Introducing Solids to Your Baby, Starting with Corn Cereal

By Melissa Rifkin, MS, RD, CDN

Introducing Solids to Your Baby, Starting with Corn Cereal

Melissa Rifkin is a Connecticut-based Registered Dietitian with over 15 years of experience working in the clinical setting and running the popular, nutrition-education Instagram account, @confessionofadietitian. Melissa hopes to show that healthy meals and snacks do not have to be time consuming and can be made to work for the whole family. Melissa is mom to Max, 2, and infant, Leo, and uses her platform to share practical tips for managing motherhood and feeding kiddos. 

If you have a little one at home and you are stumped on how to start introducing them to solid foods, you’ve come to the right place! As a mom of two little boys and as a Registered Dietitian, introducing new foods to my kiddos has been one of my favorite stages of parenthood so far. Not only do I understand the nutritional importance of eating a balanced diet packed with a variety of foods, but I have seen, firsthand, how exposing new eaters to a variety of textures and flavors can promote healthy eating habits. When choosing first foods to introduce to your infant, there are many options, and I will explain why I recommend corn cereal as a first food. 🌽👶🏽

You have likely seen rice cereal recommended as a popular first food option for new eaters. (You may have even started your solid foods journey with rice cereal, yourself!) In the 1930’s, it became common to introduce infant cereals to new eaters around 5-6 months of age. This practice was based on research that found iron levels in infants decreased between 6 months and two years of age. (More on that topic here!) Rice cereal fortified with iron grew to the default option for infants. Further, it was an unlikely grain to pose food allergy risks.

Meet Beech-Nut Golden Corn Maize Cereal

This new, ground corn flour baby cereal is a Stage 1 food for infants and can be offered at around 4 months and up, or when advised by your child’s pediatrician. When mixed with breastmilk, formula, water, or Beech-Nut baby food puree, it features a creamy, easy-to-digest texture for babies just starting solids.

Beech-Nut’s Golden Corn Maize cereal also contains 60% of the recommended daily value of Iron, 25% of Zinc, and 20% of Vitamin D. Lastly, Golden Corn Maize cereal contains no artificial preservatives, colors, flavors, nor added salt.


Which Infant Cereal is better—Corn Cereal vs. Rice Cereal? 


When comparing grains you may introduce to your infant, it is important to note not all grains are created equally. When comparing corn and rice, there is a nutritional difference.

corn flour 


Essential Amino Acids for Babies (Protein)

Protein is an essential nutrient required at all stages of life. The quality of protein can be determined by the variety of amino acids it contains.1 A “complete” protein is one that contains all 10 essential amino acids (“EAAs”). EAAs are considered essential because they must be consumed through our diets, as our bodies are not able to make adequate amounts of them themselves. According to Dr. Michael Lustgarten, a Professor of Nutrition at Tufts University, corn contains 75% higher total amounts of EAAs than brown rice, when measured in 100 calories of their whole grain formats.2

“Branched chain” amino acids, which are all considered to be nutritionally essential, are also found in higher amounts in corn compared to brown rice. These specific amino acids are important in the role of muscle protein synthesis within the body.3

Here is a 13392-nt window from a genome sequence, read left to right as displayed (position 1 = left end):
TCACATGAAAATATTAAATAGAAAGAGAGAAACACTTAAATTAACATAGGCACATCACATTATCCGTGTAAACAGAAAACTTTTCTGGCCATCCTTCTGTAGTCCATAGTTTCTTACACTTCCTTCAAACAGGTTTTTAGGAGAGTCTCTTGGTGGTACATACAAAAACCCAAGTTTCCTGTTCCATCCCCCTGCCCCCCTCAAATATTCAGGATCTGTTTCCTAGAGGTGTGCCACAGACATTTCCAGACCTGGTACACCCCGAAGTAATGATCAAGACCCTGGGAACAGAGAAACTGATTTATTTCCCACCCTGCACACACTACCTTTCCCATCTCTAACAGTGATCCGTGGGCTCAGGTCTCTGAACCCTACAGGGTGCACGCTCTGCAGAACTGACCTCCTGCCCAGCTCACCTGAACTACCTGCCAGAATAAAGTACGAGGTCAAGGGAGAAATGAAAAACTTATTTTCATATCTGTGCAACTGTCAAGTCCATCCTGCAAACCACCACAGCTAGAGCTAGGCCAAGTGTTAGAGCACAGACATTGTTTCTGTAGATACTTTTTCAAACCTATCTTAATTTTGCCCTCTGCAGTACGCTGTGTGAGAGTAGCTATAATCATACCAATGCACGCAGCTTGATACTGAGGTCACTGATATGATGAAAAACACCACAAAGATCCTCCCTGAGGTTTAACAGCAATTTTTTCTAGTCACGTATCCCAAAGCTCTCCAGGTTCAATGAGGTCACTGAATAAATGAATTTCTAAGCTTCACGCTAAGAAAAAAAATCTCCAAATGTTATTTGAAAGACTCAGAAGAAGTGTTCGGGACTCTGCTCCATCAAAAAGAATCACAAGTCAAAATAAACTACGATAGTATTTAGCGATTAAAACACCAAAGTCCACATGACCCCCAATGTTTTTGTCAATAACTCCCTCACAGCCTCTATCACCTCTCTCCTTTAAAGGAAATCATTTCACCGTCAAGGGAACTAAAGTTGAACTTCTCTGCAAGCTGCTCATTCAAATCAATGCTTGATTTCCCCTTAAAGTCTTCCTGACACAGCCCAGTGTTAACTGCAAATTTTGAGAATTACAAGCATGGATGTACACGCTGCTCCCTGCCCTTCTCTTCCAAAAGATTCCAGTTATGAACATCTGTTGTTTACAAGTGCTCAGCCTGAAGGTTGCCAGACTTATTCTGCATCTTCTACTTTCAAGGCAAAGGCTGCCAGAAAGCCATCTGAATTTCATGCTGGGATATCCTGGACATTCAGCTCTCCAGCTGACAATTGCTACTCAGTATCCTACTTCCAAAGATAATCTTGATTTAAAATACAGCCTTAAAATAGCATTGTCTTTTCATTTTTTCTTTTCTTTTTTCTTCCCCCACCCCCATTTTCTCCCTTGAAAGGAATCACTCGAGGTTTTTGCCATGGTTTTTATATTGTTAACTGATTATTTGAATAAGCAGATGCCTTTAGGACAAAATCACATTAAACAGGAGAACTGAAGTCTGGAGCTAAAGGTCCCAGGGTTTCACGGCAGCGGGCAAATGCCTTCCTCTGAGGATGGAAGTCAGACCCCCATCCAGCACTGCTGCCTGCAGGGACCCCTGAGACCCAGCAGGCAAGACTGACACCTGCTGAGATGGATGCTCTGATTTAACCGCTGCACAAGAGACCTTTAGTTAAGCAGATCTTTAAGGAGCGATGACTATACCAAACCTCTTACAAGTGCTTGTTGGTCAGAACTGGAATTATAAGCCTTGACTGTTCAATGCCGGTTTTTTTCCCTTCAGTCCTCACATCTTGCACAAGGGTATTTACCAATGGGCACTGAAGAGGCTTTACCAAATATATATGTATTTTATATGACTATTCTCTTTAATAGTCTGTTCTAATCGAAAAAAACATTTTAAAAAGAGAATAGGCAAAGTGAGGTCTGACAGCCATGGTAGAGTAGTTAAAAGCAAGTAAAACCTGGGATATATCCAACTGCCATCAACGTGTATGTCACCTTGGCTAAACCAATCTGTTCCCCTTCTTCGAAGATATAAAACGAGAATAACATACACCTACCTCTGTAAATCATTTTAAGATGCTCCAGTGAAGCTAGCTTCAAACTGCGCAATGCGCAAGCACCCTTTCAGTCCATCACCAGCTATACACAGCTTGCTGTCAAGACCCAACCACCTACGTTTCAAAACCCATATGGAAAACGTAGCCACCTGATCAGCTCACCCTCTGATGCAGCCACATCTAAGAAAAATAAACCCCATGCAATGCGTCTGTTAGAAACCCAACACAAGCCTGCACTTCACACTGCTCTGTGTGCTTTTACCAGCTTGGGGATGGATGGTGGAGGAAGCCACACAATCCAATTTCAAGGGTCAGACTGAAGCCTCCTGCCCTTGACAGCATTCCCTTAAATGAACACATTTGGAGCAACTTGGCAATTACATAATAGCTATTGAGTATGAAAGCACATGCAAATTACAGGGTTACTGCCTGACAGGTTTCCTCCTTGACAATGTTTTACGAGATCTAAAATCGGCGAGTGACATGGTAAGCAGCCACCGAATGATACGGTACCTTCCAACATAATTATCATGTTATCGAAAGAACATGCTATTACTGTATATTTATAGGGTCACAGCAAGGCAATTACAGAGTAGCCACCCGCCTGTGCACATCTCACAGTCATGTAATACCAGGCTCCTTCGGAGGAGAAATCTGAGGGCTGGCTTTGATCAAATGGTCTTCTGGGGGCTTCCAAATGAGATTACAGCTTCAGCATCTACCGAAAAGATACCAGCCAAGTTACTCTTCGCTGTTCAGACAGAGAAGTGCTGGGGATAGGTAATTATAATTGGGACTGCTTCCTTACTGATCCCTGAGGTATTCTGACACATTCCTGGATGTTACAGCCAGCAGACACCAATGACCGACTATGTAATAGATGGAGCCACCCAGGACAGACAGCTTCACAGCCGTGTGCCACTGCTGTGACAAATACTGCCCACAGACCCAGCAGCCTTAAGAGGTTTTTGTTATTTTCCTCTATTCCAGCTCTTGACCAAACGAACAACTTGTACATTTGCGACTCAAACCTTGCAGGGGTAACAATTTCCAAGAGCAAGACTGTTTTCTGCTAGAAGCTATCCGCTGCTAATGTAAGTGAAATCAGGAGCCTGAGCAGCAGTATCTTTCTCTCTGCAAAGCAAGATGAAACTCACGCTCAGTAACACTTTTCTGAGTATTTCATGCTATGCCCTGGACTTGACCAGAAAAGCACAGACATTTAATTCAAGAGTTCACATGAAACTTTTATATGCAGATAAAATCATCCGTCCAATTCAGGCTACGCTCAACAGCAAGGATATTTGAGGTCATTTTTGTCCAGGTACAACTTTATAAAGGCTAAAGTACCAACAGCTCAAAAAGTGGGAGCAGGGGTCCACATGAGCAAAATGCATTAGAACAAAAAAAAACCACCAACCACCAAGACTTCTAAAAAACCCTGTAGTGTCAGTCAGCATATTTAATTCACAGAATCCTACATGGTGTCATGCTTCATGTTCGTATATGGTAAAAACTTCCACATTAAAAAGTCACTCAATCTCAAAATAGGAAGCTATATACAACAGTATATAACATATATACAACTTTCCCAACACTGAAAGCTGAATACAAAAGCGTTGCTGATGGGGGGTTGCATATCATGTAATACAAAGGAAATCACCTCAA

When it comes to quality of protein, corn is a superior grain compared to brown rice.


Gastroesophageal Reflux Disease in Children

Corn cereal may also be helpful in improving reflux symptoms in infants. Many children diagnosed with Gastroesophageal Reflux Disease (GERD) experience symptoms such as vomiting and poor weight gain. Current recommendations from the American Academy of Pediatrics endorse the thickening of formula or milk as a treatment for infants with GERD.4 Thickening is often achieved with rice cereal, but 2008 research indicates thickening with cornstarch may also help alleviate GERD symptoms by reducing vomiting.5 Additional research needs to be conducted to determine how formula thickened with corn cereal or cornstarch can help with other GERD symptoms, like increasing weight gain.

When your child is ready to start solids, corn cereal has a place in his or her diet. The combination of nutrients, texture, and ease of preparation makes Beech-Nut’s Golden Corn Maize cereal a great, go-to option for new eaters.

  1. Hoffman JR, Falvo MJ. Protein – Which is Best? J Sports Sci Med. 2004 Sep 1;3(3):118-30. PMID: 24482589; PMCID: PMC3905294.
  2. Dr. Michael Lustgarten, Scientist II, Nutrition, Exercise Physiology, and Sarcopenia Laboratory, Jean Mayer Human Nutrition Research Center on Aging, Tufts University, Boston MA 02111
  3. Newsholme EA, Blomstrand E. Branched-chain amino acids and central fatigue. J Nutr. 2006 Jan;136(1 Suppl):274S-6S. doi: 10.1093/jn/136.1.274S. PMID: 16365097
  4. Lightdale JR, Gremse DA; Section on Gastroenterology, Hepatology, and Nutrition. Gastroesophageal reflux: management guidance for the pediatrician. Pediatrics. 2013 May;131(5):e1684-95. doi: 10.1542/peds.2013-0421. Epub 2013 Apr 29. PMID: 23629618.
  5. American Academy of Pediatrics; Section on Ophthalmology; American Association for Pediatric Ophthalmology And Strabismus; American Academy of Ophthalmology; American Association of Certified Orthoptists. Red reflex examination in neonates, infants, and children. Pediatrics. 2008 Dec;122(6):1401-4. doi: 10.1542/peds.2008-2624. Erratum in: Pediatrics. 2009 Apr;123(4):1254. PMID: 19047263.